Having said that, this is what I firmly believe USC must do to clean up their house and earn back the respect of the NCAA and the rest of the nation:


This may be difficult for the USC community and fan base, as a whole, to do given their nature. Though it would be nice, I don't expect an open letter of apology to come from any Trojans anywhere in the near future.


Steven Sample, who has been the president of USC for nearly twenty years, is stepping down and being replaced by C. Max Nikias this summer.

Upon taking office, the very first thing that Nikias needs to do is offer Garrett a very substantial retirement and pension package, as he is ultimately responsible for the "lack of institutional control" in his athletic department.

By doing this, USC will be able to start fresh; that is what the Trojans desperately need to do.

If Garrett refuses the offer of retirement, then Nikias needs to ask for his resignation. And if he refuses that, then the next words out of Nikias' mouth need to be:

"Clean out your office, you're fired!"


This former USC quarterback of the mid-1970s who was the hero of the 1975 Rose Bowl, beating Ohio State with a last minute touchdown pass, is exactly what that institution of higher learning needs - now.

This former L.A. Rams star is as clean and straight arrow as Trojans come, being that he was a Rhodes Scholar and currently a prominent lawyer. USC athletics would exude a cleaner image right away, because upon his hiring Haden would waste no time in cleaning house.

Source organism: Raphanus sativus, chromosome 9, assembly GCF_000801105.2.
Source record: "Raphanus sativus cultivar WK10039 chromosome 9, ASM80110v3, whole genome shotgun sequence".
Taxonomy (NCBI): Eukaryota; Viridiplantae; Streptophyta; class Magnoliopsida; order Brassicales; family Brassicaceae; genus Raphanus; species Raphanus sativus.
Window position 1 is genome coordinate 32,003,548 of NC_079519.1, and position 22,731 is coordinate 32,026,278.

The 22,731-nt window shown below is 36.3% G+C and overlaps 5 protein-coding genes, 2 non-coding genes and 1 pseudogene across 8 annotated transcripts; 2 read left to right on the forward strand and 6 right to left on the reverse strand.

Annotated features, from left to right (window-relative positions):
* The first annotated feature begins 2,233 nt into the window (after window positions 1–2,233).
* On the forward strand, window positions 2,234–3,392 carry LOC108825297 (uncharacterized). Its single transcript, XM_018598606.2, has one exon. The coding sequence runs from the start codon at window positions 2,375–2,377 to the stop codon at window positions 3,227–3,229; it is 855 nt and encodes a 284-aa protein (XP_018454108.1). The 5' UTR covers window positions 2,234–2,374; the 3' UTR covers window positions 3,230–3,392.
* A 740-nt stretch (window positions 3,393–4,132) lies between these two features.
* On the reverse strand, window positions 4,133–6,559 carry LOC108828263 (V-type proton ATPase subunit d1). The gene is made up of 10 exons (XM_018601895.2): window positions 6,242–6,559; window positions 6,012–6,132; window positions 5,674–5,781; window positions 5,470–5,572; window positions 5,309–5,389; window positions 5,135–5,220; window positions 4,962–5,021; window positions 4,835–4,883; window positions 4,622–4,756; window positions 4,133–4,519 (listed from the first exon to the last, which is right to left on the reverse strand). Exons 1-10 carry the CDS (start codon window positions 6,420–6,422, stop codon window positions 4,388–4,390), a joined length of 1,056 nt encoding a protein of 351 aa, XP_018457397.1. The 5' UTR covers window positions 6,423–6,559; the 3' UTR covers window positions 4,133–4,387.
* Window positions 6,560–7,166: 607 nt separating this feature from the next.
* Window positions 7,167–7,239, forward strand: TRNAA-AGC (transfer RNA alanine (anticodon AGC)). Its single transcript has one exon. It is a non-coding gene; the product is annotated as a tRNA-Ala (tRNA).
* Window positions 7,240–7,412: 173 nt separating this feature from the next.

And he wouldn't stand for any violations or incidents.


Absolute zero tolerance must be given with Kiffin, his staff, and the running of the Trojan football program.

Officials from the school's compliance department must be on hand at all practices, games, and functions.The first time that anything happens that shouldn't happen, Kiffin needs to be told the same thing that Garrett should be told:

"Clean out your office, you're fired!"

Should the coaching staff need to be released of their duties, the next thing that should be done is something that should have been done when Carroll left to coach the NFL's Seattle Seahawks back in January...


Yes, he was fired at Notre Dame after failing to satisfy that Irish faithful, and he did go 0-12 the last time he was a head coach at Washington in 2008.

Forget all of that, however: Willingham is a very good coach.

And in addition to that, like Haden he is as straight arrow as they come in college sports, which is precisely what USC needs to lead them on the gridiron.